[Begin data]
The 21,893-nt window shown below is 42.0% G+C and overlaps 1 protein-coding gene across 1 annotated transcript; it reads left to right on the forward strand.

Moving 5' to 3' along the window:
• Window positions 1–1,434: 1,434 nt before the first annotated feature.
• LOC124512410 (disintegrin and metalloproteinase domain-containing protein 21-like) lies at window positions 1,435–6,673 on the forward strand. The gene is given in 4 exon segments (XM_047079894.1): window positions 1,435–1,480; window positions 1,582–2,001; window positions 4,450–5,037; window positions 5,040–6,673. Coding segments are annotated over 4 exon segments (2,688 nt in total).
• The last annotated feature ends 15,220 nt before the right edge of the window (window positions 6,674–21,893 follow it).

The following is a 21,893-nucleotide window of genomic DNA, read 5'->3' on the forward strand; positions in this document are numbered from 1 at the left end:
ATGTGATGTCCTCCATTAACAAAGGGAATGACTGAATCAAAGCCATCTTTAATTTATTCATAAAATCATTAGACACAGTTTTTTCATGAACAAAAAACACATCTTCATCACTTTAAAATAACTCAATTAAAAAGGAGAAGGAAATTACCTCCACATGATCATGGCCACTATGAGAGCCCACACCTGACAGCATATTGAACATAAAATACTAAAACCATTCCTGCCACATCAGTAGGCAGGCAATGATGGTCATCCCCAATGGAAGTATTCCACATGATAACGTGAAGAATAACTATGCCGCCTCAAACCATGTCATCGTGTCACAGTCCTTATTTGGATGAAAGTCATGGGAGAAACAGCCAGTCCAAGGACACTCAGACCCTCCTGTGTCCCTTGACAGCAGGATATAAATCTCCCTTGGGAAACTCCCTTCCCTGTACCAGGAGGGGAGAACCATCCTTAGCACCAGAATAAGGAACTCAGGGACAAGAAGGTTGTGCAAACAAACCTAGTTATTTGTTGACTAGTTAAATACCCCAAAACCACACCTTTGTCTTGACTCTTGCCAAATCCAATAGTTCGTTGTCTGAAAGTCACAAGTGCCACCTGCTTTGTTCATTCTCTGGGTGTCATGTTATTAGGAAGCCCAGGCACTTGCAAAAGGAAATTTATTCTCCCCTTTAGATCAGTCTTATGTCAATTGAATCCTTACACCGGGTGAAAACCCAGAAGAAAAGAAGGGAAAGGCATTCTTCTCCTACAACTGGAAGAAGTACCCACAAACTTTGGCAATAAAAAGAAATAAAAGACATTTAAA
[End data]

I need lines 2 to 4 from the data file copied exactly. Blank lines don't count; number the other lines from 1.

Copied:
Moving 5' to 3' along the window:
• Window positions 1–1,434: 1,434 nt before the first annotated feature.
• LOC124512410 (disintegrin and metalloproteinase domain-containing protein 21-like) lies at window positions 1,435–6,673 on the forward strand. The gene is given in 4 exon segments (XM_047079894.1): window positions 1,435–1,480; window positions 1,582–2,001; window positions 4,450–5,037; window positions 5,040–6,673. Coding segments are annotated over 4 exon segments (2,688 nt in total).